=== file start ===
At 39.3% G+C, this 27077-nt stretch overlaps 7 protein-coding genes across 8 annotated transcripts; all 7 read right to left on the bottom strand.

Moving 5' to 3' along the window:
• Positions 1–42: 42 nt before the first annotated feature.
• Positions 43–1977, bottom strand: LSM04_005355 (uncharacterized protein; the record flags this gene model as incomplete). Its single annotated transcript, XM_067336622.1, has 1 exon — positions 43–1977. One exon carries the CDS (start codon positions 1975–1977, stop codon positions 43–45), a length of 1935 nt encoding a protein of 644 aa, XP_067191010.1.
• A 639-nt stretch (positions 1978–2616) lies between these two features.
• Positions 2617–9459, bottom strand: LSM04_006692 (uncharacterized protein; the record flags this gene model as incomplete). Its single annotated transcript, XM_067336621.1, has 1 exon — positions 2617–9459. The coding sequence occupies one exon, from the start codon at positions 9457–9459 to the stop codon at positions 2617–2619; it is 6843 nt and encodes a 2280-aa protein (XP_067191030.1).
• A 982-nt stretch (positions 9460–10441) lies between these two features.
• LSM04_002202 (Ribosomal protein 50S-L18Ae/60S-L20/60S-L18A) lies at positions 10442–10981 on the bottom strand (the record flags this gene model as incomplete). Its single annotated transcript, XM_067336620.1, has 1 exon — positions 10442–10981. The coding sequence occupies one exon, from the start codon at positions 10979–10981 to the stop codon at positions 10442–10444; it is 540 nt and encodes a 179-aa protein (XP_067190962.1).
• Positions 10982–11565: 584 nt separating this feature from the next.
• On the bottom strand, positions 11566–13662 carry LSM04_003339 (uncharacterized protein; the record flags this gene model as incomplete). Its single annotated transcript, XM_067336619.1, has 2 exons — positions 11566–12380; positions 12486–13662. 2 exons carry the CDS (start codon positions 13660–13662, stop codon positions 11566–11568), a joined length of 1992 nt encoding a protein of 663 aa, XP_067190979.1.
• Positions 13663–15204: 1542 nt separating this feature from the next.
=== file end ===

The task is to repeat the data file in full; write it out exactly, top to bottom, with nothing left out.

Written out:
At 39.3% G+C, this 27077-nt stretch overlaps 7 protein-coding genes across 8 annotated transcripts; all 7 read right to left on the bottom strand.

Moving 5' to 3' along the window:
• Positions 1–42: 42 nt before the first annotated feature.
• Positions 43–1977, bottom strand: LSM04_005355 (uncharacterized protein; the record flags this gene model as incomplete). Its single annotated transcript, XM_067336622.1, has 1 exon — positions 43–1977. One exon carries the CDS (start codon positions 1975–1977, stop codon positions 43–45), a length of 1935 nt encoding a protein of 644 aa, XP_067191010.1.
• A 639-nt stretch (positions 1978–2616) lies between these two features.
• Positions 2617–9459, bottom strand: LSM04_006692 (uncharacterized protein; the record flags this gene model as incomplete). Its single annotated transcript, XM_067336621.1, has 1 exon — positions 2617–9459. The coding sequence occupies one exon, from the start codon at positions 9457–9459 to the stop codon at positions 2617–2619; it is 6843 nt and encodes a 2280-aa protein (XP_067191030.1).
• A 982-nt stretch (positions 9460–10441) lies between these two features.
• LSM04_002202 (Ribosomal protein 50S-L18Ae/60S-L20/60S-L18A) lies at positions 10442–10981 on the bottom strand (the record flags this gene model as incomplete). Its single annotated transcript, XM_067336620.1, has 1 exon — positions 10442–10981. The coding sequence occupies one exon, from the start codon at positions 10979–10981 to the stop codon at positions 10442–10444; it is 540 nt and encodes a 179-aa protein (XP_067190962.1).
• Positions 10982–11565: 584 nt separating this feature from the next.
• On the bottom strand, positions 11566–13662 carry LSM04_003339 (uncharacterized protein; the record flags this gene model as incomplete). Its single annotated transcript, XM_067336619.1, has 2 exons — positions 11566–12380; positions 12486–13662. 2 exons carry the CDS (start codon positions 13660–13662, stop codon positions 11566–11568), a joined length of 1992 nt encoding a protein of 663 aa, XP_067190979.1.
• Positions 13663–15204: 1542 nt separating this feature from the next.